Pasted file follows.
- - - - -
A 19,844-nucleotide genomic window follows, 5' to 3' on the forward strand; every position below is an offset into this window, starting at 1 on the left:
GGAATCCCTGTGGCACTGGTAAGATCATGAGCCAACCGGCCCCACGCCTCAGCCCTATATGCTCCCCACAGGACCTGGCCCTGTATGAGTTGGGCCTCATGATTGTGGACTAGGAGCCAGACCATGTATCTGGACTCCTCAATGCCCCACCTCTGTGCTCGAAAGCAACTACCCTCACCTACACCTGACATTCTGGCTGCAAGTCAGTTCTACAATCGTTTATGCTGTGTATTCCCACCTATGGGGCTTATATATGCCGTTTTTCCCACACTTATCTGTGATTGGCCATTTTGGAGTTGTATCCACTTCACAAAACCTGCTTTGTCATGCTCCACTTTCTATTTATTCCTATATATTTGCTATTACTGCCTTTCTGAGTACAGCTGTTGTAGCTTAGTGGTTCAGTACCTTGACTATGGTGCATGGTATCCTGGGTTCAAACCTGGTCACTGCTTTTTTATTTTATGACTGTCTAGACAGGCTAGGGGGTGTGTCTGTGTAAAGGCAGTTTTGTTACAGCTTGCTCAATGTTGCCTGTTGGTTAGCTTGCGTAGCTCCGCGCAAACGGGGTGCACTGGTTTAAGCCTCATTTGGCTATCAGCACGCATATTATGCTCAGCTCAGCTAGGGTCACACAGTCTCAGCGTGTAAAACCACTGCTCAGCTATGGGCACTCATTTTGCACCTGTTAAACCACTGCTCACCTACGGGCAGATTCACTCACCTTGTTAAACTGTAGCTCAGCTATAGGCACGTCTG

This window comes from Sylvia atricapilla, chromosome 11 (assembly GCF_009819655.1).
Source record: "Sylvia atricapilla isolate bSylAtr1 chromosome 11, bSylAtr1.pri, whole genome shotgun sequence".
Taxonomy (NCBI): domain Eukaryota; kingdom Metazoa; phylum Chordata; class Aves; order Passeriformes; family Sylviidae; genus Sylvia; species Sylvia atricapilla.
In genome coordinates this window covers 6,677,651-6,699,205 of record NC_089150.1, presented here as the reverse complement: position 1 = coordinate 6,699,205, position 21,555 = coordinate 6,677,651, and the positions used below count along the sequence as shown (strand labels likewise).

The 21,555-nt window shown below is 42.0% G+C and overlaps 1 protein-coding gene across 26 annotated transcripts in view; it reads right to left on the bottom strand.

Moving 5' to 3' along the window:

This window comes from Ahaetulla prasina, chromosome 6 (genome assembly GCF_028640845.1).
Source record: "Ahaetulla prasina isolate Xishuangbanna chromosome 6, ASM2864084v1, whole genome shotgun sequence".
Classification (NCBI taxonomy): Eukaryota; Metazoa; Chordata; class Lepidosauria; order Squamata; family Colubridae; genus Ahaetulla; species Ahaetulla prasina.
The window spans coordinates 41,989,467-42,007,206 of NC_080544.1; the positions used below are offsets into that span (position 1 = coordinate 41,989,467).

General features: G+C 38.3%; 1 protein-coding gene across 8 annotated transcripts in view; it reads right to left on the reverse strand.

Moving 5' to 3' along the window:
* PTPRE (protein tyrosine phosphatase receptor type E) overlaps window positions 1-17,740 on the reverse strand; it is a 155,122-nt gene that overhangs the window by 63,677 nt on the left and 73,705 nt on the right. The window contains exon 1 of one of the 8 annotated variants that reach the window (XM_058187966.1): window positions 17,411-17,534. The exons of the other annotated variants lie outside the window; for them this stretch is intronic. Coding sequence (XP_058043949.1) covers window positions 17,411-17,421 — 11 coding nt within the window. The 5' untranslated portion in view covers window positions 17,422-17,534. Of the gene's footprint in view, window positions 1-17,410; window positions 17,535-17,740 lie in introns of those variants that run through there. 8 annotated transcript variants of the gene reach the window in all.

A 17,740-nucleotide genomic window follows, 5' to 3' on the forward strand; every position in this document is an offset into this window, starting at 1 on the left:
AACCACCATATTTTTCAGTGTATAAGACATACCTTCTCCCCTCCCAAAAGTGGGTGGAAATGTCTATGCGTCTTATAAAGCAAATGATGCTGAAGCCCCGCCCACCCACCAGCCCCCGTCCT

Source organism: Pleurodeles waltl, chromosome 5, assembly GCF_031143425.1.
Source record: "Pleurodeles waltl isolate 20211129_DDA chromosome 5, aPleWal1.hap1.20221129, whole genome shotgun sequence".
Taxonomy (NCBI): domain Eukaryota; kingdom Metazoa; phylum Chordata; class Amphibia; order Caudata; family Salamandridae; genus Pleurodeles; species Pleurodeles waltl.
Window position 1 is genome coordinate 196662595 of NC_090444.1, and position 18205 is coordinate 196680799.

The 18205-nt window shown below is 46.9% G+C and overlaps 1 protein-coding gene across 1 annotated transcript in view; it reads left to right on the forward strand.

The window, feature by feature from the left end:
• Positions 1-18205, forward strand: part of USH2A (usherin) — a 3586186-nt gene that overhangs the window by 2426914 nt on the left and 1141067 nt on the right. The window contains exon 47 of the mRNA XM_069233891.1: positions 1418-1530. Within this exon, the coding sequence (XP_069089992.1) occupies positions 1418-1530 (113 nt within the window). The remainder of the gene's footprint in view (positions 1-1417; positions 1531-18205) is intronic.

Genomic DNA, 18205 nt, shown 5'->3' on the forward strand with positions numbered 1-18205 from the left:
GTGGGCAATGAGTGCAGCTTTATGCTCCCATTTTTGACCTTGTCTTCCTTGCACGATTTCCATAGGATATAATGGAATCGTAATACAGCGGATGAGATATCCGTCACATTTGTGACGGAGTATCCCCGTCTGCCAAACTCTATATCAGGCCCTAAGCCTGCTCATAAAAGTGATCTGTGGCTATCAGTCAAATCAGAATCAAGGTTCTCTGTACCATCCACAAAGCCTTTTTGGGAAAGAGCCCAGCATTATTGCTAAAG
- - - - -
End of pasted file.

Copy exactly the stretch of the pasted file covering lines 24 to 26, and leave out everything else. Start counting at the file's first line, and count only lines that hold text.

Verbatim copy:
• Positions 1-18205, forward strand: part of USH2A (usherin) — a 3586186-nt gene that overhangs the window by 2426914 nt on the left and 1141067 nt on the right. The window contains exon 47 of the mRNA XM_069233891.1: positions 1418-1530. Within this exon, the coding sequence (XP_069089992.1) occupies positions 1418-1530 (113 nt within the window). The remainder of the gene's footprint in view (positions 1-1417; positions 1531-18205) is intronic.

Genomic DNA, 18205 nt, shown 5'->3' on the forward strand with positions numbered 1-18205 from the left:
GTGGGCAATGAGTGCAGCTTTATGCTCCCATTTTTGACCTTGTCTTCCTTGCACGATTTCCATAGGATATAATGGAATCGTAATACAGCGGATGAGATATCCGTCACATTTGTGACGGAGTATCCCCGTCTGCCAAACTCTATATCAGGCCCTAAGCCTGCTCATAAAAGTGATCTGTGGCTATCAGTCAAATCAGAATCAAGGTTCTCTGTACCATCCACAAAGCCTTTTTGGGAAAGAGCCCAGCATTATTGCTAAAG